Title: Prison Break: The Conspiracy
Developer: ZootFly (Panzer Elite Action: Fields of Glory and Dunes of War)
Publisher: Deep Silver (Dead Island, Metro, Saint’s Row IV)
Platforms: MS, PS3, 360
Release: March 30, 2010
This game is based on the TV show, Prison Break. If you were not a fan, you can go ahead and give this a solid skip, because without happy memories of the show, the game is not worth playing.
Instead of playing as Michael Scofield, you are Tom Paxton, an agent of The Company charged with ensuring Lincoln Burrows dies in the electric chair as planned. This effectively means stopping whatever plans Michael has. It takes place alongside the first season of the show and includes some of the major plot points.
*Most* characters have been realized in the game with great facial detail and the actors providing their own voices. However, those faces also only have one expression, leading to a complete lack of emotion. Michael looks exactly the same talking to Linc as he does getting assaulted. Also, apparently they ran out of actor money early since someone forgot Dr. Tancredi is a brunette.
The game itself is very linear. You can skip every cutscene and simply follow the X on your map to every objective. If something is yellow, you’re probably supposed to climb it or open it. If there’s a waist-high box, hide behind it.
Controls are quite wonky, causing Tom Paxton to continue moving without input or not being able to jump to the next cover because the camera isn’t aligned. They don’t make much sense when it comes to AI, either. Crouching behind a table will get you spotted, but putting your back to it (where your head is poking out above the top of the table) won’t.
Besides the iffy stealth play, there are a lot of QuickTime Events. On the hardest difficulty, expect to replay them over and over because they slightest hesitation or mis-press will have you restarting. There are also fight sequences that consist of heavy punches, light punches, and blocks. You can just light punch your way to victory in most cases. The finishing moves rarely make sense, since you wouldn’t really see those moves knocking an opponent out.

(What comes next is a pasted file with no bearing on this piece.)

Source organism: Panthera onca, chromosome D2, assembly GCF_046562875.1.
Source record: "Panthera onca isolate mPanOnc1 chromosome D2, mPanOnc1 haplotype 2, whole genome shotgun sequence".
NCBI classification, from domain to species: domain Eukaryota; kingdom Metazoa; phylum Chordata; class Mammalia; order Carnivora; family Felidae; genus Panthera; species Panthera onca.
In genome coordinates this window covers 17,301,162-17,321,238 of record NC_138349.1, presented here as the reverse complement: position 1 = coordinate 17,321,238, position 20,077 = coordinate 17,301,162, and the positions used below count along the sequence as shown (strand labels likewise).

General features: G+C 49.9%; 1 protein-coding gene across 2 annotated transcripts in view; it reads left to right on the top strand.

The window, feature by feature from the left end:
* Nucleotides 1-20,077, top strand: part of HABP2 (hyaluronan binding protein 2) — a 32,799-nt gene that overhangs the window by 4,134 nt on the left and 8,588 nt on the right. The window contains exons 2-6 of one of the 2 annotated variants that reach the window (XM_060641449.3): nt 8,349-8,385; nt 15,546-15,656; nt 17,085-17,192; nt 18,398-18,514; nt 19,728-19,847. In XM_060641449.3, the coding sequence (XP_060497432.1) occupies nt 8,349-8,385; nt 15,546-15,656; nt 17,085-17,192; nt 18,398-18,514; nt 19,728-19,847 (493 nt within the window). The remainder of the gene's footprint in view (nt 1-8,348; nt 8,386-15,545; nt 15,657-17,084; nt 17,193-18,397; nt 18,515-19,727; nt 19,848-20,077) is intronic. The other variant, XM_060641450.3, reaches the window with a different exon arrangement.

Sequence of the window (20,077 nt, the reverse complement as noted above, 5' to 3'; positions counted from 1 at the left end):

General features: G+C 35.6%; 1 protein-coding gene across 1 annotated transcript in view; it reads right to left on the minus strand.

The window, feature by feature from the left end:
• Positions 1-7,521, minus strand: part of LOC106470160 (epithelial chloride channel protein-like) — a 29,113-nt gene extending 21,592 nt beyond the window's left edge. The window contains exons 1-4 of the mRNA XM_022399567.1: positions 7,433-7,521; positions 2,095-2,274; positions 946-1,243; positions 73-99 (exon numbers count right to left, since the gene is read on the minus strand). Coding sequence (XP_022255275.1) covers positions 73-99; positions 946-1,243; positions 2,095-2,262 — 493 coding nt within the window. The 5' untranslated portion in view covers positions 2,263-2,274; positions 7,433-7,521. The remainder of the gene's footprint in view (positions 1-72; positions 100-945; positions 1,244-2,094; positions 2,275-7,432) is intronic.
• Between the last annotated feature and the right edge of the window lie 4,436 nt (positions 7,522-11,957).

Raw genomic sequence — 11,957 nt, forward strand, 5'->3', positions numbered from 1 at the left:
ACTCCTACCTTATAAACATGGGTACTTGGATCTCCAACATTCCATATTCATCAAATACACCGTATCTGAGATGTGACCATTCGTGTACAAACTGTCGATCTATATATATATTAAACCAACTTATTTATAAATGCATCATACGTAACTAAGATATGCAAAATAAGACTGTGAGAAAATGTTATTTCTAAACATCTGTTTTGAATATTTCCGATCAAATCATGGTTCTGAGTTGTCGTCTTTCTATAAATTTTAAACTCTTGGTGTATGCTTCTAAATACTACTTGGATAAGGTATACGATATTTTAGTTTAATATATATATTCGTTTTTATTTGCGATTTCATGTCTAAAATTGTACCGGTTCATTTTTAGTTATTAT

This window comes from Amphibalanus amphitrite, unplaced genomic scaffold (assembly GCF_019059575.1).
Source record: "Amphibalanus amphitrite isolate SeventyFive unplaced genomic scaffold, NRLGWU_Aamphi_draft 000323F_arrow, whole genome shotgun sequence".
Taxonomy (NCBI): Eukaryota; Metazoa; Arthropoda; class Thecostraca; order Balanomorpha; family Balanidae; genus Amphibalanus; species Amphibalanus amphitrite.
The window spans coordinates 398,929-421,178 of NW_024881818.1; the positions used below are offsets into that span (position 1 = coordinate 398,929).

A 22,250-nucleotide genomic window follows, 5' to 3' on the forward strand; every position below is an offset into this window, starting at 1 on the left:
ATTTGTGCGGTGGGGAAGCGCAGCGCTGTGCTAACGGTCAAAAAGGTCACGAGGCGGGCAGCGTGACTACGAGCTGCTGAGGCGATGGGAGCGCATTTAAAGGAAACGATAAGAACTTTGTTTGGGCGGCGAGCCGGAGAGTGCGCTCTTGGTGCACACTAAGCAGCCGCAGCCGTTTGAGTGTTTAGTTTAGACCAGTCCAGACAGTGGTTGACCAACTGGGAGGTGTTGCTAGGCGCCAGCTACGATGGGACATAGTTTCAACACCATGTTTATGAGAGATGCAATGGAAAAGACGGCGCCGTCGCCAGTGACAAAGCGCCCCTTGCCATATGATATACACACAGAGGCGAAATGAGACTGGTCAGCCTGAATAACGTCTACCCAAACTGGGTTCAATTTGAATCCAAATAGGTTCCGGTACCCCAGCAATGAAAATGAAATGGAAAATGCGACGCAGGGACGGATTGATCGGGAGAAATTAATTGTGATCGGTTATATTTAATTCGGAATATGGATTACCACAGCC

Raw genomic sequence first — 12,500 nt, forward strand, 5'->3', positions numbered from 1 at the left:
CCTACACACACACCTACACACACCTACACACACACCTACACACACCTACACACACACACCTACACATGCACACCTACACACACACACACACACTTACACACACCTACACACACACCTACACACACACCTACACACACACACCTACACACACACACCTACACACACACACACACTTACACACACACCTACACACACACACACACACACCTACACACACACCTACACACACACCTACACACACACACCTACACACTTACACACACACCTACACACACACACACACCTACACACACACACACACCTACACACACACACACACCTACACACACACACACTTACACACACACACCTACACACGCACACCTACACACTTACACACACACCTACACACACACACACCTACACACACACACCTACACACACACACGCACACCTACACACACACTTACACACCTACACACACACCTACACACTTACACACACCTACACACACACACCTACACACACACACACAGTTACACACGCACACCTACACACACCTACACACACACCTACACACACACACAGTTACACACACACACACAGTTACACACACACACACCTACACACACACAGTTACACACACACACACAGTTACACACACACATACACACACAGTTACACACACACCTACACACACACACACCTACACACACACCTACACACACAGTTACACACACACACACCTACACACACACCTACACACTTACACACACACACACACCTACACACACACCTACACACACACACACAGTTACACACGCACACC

Finally, my quirky complaints. The use of valves is completely inaccurate. Whether you are opening or shutting the valve, you’re always turning it clockwise (shut for those in the know). One particular time, closing said valve causes a puff of steam/gas to come out, then stop! Tom Paxton is always speaking into his secret recording device… even when the subject or a guard is standing *right there*.
The security in this prison is deplorable. There are instances of guards who are literally staring at a corner of the room. Finally, there are times when Tom has to unscrew bolts or screws… without tools… quietly. The animations don’t match between Tom and the closeup of the bolts/screws. Every set of bolts in the prison is apparently less than “finger-tight”, and the animation has them just popping out and falling to the ground! Grab the bolts, Paxton!
Overall, the game’s a dud. If you really liked the show, it might be worth a playthrough, and the 1000GS isn’t incredibly difficult… but you may feel like throwing your controller through the TV when you walk in front of a spotlight without touching the sticks for the fifth time.